Dutch push ahead with legislative proposals to change investment and funds regime

Published on 26th Sep 2023

New rules on investment institutions and entity classification could impact existing fund structures

Business planning meeting, photo of people's hands holding pens and going over papers

Two legislative proposals have been published following a public consultation earlier this year to amend the Dutch tax-exempt investment institution (VBI), fiscal investment institution (FBI) and fund for joint account (FGR) regime.

The proposals to amend the investment regime went for public consultation March. Following the consultation, they were published on Dutch Budget Day on 19 September 2023.

Main changes

The most important changes under the proposals are:

  • The FBI may no longer directly invest in Dutch real estate as of 1 January 2025 (indirect investments through a regularly taxed company are still allowed). Due to the input on the consultation, the legislative proposal has been amended so that the FBI may still invest directly in real estate situated outside the Netherlands.
  • The definition of an FGR would be changed in a way that only FGRs that are regulated under the Dutch financial supervision legislation (the WFT) and have publicly traded participations, are opaque for Dutch tax purposes.
  • The proposed changes to the VBI regime are in line with the changes to the FGR. Only entities regulated under the WFT are eligible for the VBI regime.
  • Contrary to the consultation document, the changes with respect to the FGR and VBI are envisaged to enter into force as of 1 January 2025 (as opposed to 1 January 2024).

FGRs favoured over FBIs?

Currently, these investment institutions are commonly used by foreign investors and high net-worth individuals and families to structure their investments. The new rules aim to bring the actual use of these investment institutions in line with their original purpose – joint investments by a (large) group of investors – and to reclaim taxing rights on Dutch real estate investments by foreign investors.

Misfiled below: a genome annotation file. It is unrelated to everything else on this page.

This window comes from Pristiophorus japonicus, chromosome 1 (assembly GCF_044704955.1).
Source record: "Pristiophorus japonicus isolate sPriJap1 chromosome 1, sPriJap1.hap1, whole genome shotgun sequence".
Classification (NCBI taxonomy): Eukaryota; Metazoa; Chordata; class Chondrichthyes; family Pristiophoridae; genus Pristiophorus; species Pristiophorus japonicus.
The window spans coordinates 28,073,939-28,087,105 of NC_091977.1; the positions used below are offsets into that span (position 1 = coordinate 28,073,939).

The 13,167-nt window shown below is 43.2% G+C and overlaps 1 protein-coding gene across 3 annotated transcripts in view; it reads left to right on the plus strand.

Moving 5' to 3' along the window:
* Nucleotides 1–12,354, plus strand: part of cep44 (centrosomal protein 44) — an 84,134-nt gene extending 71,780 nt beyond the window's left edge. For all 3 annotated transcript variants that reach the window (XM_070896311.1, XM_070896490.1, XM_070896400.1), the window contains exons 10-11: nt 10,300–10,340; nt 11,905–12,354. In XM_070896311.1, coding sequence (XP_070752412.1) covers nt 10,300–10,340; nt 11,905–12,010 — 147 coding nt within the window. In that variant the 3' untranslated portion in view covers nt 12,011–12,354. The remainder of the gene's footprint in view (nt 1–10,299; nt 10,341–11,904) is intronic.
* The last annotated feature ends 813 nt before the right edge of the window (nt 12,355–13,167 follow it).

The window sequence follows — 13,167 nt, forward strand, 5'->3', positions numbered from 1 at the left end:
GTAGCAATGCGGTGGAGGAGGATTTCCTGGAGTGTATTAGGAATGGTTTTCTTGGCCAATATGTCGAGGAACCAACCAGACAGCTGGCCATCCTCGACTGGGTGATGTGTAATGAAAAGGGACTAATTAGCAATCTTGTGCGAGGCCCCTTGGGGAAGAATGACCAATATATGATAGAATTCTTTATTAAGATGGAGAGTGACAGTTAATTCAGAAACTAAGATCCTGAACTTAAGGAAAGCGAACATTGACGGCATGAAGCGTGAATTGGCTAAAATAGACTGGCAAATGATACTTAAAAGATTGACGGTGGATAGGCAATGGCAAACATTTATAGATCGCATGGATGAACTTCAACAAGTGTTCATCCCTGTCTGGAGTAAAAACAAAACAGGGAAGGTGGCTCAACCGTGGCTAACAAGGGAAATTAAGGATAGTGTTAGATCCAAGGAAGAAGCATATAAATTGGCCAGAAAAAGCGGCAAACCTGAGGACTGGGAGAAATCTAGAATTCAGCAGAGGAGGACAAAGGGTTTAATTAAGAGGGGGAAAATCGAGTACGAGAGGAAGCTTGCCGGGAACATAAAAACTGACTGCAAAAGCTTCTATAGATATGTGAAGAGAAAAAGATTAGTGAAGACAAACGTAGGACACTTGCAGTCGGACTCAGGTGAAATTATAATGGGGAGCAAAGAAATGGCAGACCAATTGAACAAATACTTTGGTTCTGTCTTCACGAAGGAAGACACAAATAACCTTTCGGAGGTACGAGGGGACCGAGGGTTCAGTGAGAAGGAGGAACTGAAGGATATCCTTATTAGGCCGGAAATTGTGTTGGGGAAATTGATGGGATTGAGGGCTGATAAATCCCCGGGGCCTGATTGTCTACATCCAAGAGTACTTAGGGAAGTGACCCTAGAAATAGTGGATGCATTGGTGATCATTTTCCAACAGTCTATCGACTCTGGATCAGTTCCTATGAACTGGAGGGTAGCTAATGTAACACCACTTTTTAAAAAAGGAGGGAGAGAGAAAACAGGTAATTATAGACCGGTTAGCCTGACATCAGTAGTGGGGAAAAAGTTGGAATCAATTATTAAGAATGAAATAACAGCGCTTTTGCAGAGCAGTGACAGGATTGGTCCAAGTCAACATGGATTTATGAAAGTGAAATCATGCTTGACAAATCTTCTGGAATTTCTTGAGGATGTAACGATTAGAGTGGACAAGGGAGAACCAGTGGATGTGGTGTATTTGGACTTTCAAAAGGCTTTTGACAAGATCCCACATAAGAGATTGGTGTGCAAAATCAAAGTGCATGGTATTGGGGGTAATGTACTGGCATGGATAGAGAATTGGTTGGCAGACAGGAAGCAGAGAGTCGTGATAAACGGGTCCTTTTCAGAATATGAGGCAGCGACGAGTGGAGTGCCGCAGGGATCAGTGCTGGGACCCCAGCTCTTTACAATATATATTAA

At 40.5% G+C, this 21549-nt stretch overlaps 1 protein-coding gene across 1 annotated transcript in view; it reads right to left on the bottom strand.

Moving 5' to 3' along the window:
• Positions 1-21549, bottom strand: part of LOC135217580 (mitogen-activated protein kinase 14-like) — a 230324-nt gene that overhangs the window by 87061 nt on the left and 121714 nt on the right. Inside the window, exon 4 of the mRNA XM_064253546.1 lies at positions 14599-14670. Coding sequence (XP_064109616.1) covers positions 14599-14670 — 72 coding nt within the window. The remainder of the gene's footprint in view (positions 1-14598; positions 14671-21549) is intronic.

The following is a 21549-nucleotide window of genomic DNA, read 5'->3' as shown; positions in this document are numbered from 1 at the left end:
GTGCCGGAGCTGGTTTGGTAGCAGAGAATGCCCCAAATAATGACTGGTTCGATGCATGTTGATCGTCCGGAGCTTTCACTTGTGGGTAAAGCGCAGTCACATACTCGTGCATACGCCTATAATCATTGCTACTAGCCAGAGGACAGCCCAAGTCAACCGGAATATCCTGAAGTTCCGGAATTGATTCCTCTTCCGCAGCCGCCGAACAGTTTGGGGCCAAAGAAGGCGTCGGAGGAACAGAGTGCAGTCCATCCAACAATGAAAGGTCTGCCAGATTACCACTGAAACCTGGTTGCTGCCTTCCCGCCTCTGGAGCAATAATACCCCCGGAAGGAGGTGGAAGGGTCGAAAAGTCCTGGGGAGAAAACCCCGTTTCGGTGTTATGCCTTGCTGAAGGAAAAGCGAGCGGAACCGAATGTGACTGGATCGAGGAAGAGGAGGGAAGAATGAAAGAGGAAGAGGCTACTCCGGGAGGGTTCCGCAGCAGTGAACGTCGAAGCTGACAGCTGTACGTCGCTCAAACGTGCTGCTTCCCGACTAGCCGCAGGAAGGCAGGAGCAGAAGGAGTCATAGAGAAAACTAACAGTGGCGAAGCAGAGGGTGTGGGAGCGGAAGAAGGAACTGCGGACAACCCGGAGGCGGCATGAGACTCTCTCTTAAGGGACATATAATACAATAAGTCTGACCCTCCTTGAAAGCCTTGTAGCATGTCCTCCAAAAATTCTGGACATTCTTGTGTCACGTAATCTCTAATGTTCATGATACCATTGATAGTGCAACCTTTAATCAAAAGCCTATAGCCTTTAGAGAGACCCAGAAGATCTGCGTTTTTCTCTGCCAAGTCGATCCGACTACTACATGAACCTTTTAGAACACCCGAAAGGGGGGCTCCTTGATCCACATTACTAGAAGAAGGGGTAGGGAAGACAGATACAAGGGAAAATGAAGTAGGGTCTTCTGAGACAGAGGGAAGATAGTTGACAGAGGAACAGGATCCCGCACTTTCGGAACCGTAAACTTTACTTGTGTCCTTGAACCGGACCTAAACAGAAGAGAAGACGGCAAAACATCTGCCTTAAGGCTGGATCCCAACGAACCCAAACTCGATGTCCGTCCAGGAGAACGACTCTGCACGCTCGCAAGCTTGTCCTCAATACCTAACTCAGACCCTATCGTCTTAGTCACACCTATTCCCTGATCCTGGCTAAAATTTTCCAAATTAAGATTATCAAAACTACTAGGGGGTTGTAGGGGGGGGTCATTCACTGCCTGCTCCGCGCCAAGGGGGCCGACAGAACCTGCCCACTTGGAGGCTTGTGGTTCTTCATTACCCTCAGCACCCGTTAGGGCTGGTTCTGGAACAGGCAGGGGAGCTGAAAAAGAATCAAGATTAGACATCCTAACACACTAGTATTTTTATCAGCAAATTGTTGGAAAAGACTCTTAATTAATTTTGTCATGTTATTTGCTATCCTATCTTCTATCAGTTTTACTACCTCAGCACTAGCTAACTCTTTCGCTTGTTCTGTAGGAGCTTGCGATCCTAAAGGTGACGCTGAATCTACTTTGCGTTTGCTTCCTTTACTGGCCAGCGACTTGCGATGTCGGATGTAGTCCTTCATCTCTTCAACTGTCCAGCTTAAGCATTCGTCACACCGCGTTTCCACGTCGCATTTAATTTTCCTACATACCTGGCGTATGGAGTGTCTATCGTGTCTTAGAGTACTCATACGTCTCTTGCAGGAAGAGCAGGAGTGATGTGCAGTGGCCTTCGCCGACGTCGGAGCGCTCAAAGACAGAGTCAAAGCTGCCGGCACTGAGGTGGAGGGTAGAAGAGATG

The intended purpose may not currently reflect what is happening in reality, because of the 0% tax rate of FBIs, in conjunction with a (partial) relief under applicable tax treaties or a domestic exemption.

As a result, if this legislative proposal becomes effective, it could be favourable for high net-worth individuals and families to restructure their investment from FBIs to transparent FGRs.

The Dutch government has anticipated the need for restructurings as a result of the proposal. The proposal encompasses a number of facilities – rollover, share-for-share merger and deferred payment –  including a specific temporary exemption from real-estate transfer tax to facilitate restructurings during 2024.

Osborne Clarke comment

As described above, the proposed rules could potentially have a significant impact on existing fund structures. The Osborne Clarke team is working with clients to assess the impact of the proposed rules on existing fund structures and the scope for potential restructuring alternatives, including the set-up of regulated fund entities under the proposed rules.

If you would like to discuss these issues, please get in touch with your usual Osborne Clarke contact, or one of our experts below.


* This article is current as of the date of its publication and does not necessarily reflect the present state of the law or relevant regulation.

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